On the surface, Bill Gates, Andy Grove, and Steve Jobs seem like radically different people. You could say Gates was a geek from a privileged background who dropped out of college; Grove was a Holocaust survivor who became an engineer with a PhD; and Jobs was an orphan with more of an artist's or designer's mentality.
But as strategic thinkers, they shared several traits--traits that helped them build three of the most extraordinary companies of the past 50 years.
In their 2015 book, Strategy Rules, David B. Yoffie of Harvard Business School and Michael A. Cusumano of the MIT Sloan School of Management compare the strategic approaches of all three leaders. This week at HubSpot's INBOUND conference, Cusumano distilled several lessons still relevant to founders today.
The building of an extraordinary company.
One of the most important traits these entrepreneurs shared was an ability to "look forward and reason back," Cusumano explained. This trait--the "reason back" part, in particular--is what separates them from ordinary tech entrepreneurs. It's not uncommon for tech entrepreneurs to speculate with some accuracy about what the next five, 10, or 20 years will look like. That's the "look forward" part. But if you can "reason back"--linking your vision of the future to concrete actions in the present--then you have a chance to build a company with long-term impact.
How did Gates, Grove, and Jobs look forward? In three ways:
- Extrapolation. This is looking forward based only on what you and others know to be true in the present.
- Interpretation. This is taking a stab at what all of the knowns--all of the data--really mean or signify for the future.
- Point of view. This is narrowing your look forward to the vantage point of your particular company, the one you're running or the one you're thinking of starting. What will the future look like for your business, and for your market, over the next 10 years?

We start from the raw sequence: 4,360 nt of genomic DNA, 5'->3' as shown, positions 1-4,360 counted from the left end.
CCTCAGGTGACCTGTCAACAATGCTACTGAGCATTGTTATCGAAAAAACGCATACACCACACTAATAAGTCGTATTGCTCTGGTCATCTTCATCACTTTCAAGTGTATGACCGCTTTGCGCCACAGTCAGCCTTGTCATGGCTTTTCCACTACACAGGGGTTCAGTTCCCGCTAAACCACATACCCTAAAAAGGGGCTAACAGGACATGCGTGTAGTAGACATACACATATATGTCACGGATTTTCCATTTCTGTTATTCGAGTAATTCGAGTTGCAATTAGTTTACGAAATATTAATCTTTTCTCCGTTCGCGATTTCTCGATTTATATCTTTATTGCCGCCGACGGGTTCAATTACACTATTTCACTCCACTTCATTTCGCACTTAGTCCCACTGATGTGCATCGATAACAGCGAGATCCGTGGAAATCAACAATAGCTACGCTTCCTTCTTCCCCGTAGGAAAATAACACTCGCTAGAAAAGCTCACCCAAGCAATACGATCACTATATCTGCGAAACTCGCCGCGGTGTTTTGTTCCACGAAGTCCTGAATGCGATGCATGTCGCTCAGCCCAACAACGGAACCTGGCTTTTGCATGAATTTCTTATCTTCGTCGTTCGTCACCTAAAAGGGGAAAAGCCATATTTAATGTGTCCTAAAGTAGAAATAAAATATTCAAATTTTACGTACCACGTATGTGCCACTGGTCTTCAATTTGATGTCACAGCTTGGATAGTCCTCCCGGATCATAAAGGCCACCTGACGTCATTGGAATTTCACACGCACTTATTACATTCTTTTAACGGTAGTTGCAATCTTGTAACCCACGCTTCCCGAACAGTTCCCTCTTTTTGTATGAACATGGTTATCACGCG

Once you've looked forward in all three of these ways, Cusumano says, you should create a vision statement summarizing your look forward. It should be simple, clear, and actionable. "You need to take a stand and make a judgment," says Cusumano. A Microsoft company filing from 1975 reveals a great template to follow: "a computer on every desk and in every home running Microsoft software."
That's the "look forward" part. The more challenging part is to "reason back." You need to ask yourself: What are the specific decisions my company needs to make today? What about six months from now? And six years from now?
One of Gates's early decisions was to focus only on software. In the 1970s, that was risky. It was a hardware-filled world. Microsoft co-founder Paul Allen wanted to sell both hardware and software, the way most computer companies (such as IBM and DEC) did at the time.
But Gates, relying on Moore's law, felt that the power to grow exponentially and dominate lay in software. He saw that microprocessing power was doubling every two years, and believed it was simply smarter--at once safer and the path to more exponential growth--to bet on software.
As for Jobs, his vision, as early as the 1970s, was to make a computer as easy to use as a typewriter or toaster. You can see the way he "reasoned back" on this vision in early Apple products like the Apple II (1978) and the Macintosh (1984). Like a toaster, both of those computers came out of the box ready to use. In the 1970s and 1980s, that was a key point of differentiation for Apple. Anyone over the age of 40 can recall a time when you had to manually load a non-Apple computer with most of the software you needed to use it.
As for Grove, he "reasoned back" in a presentation to the Intel board in 1991. As part of a strategic, long-range planning session, Grove argued that the company, in the future, should not build Intel-branded PCs--instead, it should only focus on microprocessors.
You can see how Grove's decision here was comparable to the one Gates had made earlier about focusing only on software. Both leaders were betting heavily on Moore's law, and both of them were narrowing their focus to a niche where their strategy--if it worked--would allow their company to grow exponentially and become a dominant market leader.
Today, Microsoft, Intel, and Apple remain powerhouse companies. That's in large part because of the strategic foresight--and ability to "reason back"--of three leaders whose entrepreneurial legacy stands as strong as anyone's.